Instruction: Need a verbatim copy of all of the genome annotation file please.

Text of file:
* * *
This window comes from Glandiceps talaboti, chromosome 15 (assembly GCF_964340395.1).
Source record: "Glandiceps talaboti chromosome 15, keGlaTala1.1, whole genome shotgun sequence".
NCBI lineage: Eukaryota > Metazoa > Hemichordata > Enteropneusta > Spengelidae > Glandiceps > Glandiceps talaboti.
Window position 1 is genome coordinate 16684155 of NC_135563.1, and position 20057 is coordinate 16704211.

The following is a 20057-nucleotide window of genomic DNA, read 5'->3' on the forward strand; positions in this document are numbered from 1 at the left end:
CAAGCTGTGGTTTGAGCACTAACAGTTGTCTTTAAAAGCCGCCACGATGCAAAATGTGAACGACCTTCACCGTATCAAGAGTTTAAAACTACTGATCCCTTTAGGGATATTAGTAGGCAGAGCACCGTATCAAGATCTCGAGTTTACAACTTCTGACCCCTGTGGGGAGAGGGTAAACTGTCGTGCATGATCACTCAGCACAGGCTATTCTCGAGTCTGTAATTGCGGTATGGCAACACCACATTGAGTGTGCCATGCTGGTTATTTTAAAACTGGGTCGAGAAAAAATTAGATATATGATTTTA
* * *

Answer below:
This window comes from Glandiceps talaboti, chromosome 15 (assembly GCF_964340395.1).
Source record: "Glandiceps talaboti chromosome 15, keGlaTala1.1, whole genome shotgun sequence".
NCBI lineage: Eukaryota > Metazoa > Hemichordata > Enteropneusta > Spengelidae > Glandiceps > Glandiceps talaboti.
Window position 1 is genome coordinate 16684155 of NC_135563.1, and position 20057 is coordinate 16704211.

The following is a 20057-nucleotide window of genomic DNA, read 5'->3' on the forward strand; positions in this document are numbered from 1 at the left end:
CAAGCTGTGGTTTGAGCACTAACAGTTGTCTTTAAAAGCCGCCACGATGCAAAATGTGAACGACCTTCACCGTATCAAGAGTTTAAAACTACTGATCCCTTTAGGGATATTAGTAGGCAGAGCACCGTATCAAGATCTCGAGTTTACAACTTCTGACCCCTGTGGGGAGAGGGTAAACTGTCGTGCATGATCACTCAGCACAGGCTATTCTCGAGTCTGTAATTGCGGTATGGCAACACCACATTGAGTGTGCCATGCTGGTTATTTTAAAACTGGGTCGAGAAAAAATTAGATATATGATTTTA